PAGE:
One of the finer pleasures of being a journalist who spends too much time in the depths of PC gaming is the number of encounters you have with the platform's various subcultures. Over the past five years, one in particular has fixed me with a mixture of dread and amazement: It's the community that surrounds the hardcore soldier sim.
There are plenty of clubs, teams and clans dedicated to gun games, but the soldier sim community has something rather more formidable going on behind its IP addresses. While Counter-Strike teams practice their enclosed takedowns for hour after hour, and the internet squaddies of World War II Online get all regimented to bomb a virtual Germany, they nevertheless seem like mere foot soldiers in the arena of digital combat. Those who have truly graduated, those who might think of themselves as the special forces of the gun-game milieu, are those who immerse themselves in multiplayer games of Operation Flashpoint and Armed Assault.
While all the other gun games could be argued to have some semblance of sport, with their leagues, ladders and championships, the Armed Assault and Flashpoint communities aren't interested in competition. They're interested in the pursuit of virtual war. These titles are very much simulation, and the communities' attitude demonstrate that fact. "There's often a need for hierarchy," says my contact, a dedicated Flashpoint and Armed Assault player who has relayed tales of online military actions to me many times over the years. "Many of the guys in here have been in the army, or want a militaristic experience. Most gamers find it quite a dry experience."
This should come as no surprise to those people familiar with the soldier sims from Czech developer Bohemia Interactive Studio, since they've long been the most complex and unforgiving combat simulations available anywhere in gaming. Bohemia has dedicated themselves to creating games that make realistic, squad-based combat their primary goal. From the helicopters' avionics to the naturalistic behavior of the ambient wildlife found in the game world, Bohemia's attention to detail is astounding. This means they also create games that are daunting, even terrifying to the average gamer.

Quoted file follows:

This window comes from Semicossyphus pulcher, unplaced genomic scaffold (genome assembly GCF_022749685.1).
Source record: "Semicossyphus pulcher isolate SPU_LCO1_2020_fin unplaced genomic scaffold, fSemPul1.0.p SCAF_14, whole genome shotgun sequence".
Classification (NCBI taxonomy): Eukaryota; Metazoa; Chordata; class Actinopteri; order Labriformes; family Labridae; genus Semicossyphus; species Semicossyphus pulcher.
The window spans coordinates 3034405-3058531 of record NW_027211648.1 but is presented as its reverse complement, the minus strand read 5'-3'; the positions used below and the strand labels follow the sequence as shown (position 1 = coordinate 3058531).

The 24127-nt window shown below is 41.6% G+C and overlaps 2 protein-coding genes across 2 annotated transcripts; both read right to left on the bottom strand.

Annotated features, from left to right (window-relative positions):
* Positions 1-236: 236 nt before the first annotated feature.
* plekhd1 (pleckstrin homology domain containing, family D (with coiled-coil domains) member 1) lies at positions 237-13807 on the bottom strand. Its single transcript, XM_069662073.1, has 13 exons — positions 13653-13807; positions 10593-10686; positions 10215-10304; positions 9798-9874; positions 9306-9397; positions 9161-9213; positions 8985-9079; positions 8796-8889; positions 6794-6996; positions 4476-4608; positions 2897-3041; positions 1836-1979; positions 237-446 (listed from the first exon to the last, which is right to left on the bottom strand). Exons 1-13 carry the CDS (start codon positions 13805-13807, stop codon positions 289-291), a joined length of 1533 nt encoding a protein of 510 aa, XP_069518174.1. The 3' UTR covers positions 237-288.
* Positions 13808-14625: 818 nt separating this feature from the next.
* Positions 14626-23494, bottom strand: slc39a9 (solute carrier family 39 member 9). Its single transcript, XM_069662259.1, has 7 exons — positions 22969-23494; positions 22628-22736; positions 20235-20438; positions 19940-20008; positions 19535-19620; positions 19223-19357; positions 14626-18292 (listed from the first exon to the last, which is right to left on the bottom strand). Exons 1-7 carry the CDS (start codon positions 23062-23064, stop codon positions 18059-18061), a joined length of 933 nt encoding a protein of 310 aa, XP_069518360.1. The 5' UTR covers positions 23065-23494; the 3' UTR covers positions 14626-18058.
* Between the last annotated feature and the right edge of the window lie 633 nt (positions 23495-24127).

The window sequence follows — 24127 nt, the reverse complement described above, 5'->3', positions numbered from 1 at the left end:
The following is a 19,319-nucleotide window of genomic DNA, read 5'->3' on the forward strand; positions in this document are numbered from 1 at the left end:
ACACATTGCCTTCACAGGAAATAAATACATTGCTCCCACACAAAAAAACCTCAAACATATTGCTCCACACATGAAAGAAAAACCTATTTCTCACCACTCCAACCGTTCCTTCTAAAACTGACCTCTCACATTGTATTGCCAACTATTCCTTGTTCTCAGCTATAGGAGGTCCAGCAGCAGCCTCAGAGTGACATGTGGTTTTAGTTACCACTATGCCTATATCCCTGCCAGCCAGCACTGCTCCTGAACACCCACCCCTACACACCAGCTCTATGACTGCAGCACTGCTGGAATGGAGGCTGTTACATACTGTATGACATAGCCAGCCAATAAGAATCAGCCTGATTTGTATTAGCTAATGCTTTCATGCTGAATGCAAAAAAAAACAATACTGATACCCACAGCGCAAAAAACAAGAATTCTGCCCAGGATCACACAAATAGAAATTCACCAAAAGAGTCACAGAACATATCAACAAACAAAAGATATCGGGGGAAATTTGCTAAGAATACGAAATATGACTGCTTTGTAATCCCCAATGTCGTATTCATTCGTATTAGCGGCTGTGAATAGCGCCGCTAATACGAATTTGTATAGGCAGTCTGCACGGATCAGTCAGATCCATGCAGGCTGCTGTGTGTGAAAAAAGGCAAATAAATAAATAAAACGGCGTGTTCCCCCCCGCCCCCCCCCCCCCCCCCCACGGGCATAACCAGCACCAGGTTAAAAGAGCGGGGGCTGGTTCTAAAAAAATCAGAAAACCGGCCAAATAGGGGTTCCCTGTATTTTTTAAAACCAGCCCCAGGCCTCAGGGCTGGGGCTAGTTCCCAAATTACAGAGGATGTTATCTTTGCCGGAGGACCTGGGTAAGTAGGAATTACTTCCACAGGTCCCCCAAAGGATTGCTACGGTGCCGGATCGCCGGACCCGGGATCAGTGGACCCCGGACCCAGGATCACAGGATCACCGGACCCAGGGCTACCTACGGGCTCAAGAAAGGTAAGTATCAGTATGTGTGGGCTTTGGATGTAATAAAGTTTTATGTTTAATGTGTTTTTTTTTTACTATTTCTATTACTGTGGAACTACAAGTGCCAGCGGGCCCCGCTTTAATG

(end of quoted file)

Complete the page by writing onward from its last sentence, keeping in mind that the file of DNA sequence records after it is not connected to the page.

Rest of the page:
What's surprising is the rigor with which the communities themselves select and train recruits for their virtual wars. "Some teams will require you to beat the game environment with only bits of the GUI," says my soldier sim insider. "Applicants can use the in-game compass, read maps and have to navigate to a set destination in a certain amount of time." That, of course, is simply the initial test. "What matters to most of the team leaders is the amount of time dedicated to the clan itself. If you can't go on maneuvers, then you're probably not going to be on the team."
That's right: These electronic soldiers practice their tactics before playing out missions within the game world. They need hierarchy, but also battle discipline. Like a real army, they train up in the game world using practice runs, assault courses and wargames. "First we'll have a briefing, with a rundown of what we're going to be doing. The commander probably assigns people with their numbers at that point, so that each player knows their number and can respond to questions and commands on TeamSpeak without the commander getting confused. It's also about odd and even fire teams, classic military tactics."